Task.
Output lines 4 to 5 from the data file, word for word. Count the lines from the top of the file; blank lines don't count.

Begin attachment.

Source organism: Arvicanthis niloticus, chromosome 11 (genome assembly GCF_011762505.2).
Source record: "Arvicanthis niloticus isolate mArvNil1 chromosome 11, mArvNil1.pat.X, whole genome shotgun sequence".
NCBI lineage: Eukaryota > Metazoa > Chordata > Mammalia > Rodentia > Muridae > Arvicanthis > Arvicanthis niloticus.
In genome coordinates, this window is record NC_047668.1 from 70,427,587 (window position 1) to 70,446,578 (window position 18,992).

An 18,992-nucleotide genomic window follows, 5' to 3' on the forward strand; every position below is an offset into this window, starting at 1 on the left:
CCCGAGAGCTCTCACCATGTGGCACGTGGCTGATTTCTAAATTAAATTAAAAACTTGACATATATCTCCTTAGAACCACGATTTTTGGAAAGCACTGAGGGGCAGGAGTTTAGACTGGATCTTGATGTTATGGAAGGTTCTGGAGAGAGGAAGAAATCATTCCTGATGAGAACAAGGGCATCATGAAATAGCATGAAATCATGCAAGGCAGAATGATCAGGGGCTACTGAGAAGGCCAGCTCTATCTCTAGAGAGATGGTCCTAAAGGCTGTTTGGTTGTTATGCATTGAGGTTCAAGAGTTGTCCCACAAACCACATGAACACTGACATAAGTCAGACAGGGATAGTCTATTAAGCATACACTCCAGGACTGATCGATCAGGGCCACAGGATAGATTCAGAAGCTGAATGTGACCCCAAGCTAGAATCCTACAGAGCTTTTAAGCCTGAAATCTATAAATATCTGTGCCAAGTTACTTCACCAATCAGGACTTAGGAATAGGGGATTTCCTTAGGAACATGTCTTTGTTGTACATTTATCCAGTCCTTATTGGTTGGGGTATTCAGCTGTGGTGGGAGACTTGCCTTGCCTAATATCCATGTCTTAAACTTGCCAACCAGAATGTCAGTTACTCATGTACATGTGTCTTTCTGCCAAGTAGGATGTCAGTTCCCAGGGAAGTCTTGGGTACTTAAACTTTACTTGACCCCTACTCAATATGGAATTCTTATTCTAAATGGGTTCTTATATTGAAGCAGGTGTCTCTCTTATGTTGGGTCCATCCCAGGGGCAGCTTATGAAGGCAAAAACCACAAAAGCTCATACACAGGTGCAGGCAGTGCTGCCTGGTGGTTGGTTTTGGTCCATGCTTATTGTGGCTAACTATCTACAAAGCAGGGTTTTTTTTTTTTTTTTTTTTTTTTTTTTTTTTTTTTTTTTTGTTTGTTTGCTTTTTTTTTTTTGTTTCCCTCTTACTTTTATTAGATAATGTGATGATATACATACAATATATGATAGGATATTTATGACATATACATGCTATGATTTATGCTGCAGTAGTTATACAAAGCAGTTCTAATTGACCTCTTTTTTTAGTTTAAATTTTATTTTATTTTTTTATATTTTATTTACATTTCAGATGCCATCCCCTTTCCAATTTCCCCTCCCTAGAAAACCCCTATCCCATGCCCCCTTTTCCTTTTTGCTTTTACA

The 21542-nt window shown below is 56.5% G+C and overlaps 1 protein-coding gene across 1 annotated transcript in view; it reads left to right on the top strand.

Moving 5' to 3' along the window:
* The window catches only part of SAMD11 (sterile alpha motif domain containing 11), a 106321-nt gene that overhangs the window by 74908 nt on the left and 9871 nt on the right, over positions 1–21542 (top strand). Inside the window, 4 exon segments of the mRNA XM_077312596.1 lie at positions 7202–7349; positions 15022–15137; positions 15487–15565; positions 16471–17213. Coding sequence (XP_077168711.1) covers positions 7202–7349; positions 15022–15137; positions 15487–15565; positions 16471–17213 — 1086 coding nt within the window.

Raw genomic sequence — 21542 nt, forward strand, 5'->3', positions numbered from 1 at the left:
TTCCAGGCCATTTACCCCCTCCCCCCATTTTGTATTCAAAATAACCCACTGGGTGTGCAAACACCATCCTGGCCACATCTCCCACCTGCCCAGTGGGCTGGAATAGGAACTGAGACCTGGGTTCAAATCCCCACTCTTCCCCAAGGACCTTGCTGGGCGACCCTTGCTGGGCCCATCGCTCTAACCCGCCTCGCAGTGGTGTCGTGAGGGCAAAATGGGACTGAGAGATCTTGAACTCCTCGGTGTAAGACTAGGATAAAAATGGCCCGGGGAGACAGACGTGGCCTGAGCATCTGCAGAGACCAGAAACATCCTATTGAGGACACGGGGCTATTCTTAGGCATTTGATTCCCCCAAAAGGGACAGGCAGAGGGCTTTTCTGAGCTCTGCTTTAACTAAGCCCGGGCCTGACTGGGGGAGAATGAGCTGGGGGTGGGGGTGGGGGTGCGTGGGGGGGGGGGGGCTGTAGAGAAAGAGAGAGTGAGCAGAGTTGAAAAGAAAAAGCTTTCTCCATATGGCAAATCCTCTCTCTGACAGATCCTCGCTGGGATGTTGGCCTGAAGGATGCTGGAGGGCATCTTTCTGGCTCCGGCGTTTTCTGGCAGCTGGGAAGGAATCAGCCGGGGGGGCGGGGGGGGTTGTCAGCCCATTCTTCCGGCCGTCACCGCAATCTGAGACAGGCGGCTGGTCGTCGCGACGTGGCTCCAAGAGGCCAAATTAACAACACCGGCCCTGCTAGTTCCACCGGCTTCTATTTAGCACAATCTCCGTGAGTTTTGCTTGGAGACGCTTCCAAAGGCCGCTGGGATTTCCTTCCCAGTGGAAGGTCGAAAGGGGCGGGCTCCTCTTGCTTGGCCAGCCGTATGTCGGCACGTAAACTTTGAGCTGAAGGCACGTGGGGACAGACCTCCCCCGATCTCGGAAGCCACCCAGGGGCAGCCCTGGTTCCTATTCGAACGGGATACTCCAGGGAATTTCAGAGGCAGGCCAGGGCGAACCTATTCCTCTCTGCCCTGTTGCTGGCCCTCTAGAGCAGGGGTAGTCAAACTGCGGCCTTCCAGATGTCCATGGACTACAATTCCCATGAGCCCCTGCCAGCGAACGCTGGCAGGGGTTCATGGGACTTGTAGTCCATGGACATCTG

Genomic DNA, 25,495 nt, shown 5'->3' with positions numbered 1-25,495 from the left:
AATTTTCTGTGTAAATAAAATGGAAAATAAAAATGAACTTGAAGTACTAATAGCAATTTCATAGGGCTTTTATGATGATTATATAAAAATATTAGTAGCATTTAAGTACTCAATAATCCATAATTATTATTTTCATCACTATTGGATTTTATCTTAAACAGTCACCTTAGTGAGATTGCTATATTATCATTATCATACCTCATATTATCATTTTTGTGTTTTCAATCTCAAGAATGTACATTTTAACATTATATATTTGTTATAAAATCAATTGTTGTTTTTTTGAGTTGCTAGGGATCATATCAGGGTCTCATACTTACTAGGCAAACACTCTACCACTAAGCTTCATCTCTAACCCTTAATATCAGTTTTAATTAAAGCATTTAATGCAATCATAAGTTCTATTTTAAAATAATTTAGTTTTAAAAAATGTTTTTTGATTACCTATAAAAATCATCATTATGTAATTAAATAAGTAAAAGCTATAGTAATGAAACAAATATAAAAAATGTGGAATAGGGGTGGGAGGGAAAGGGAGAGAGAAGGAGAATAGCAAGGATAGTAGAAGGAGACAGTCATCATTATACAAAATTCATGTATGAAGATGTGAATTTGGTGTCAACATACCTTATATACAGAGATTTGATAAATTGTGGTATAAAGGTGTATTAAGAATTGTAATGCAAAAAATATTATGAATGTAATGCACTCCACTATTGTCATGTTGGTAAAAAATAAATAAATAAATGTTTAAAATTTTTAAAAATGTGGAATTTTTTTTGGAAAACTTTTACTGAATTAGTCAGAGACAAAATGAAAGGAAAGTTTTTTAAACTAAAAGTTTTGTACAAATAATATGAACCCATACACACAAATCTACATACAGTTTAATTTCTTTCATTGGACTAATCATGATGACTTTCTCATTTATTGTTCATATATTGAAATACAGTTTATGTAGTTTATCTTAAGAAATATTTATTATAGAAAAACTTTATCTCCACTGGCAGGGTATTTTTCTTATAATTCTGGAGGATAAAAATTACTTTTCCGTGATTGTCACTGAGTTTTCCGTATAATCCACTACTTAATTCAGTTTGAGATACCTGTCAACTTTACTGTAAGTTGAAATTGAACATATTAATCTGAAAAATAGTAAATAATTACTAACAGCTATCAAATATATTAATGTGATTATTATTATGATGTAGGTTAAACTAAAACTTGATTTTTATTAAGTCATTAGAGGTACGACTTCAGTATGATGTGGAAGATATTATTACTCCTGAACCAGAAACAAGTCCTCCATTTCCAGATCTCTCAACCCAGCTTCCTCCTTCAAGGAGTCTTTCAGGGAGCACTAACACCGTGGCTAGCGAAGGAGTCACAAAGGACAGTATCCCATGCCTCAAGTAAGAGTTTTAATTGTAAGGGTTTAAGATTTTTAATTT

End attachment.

In genome coordinates, this window is record NC_047668.1 from 70,427,587 (window position 1) to 70,446,578 (window position 18,992).

An 18,992-nucleotide genomic window follows, 5' to 3' on the forward strand; every position below is an offset into this window, starting at 1 on the left: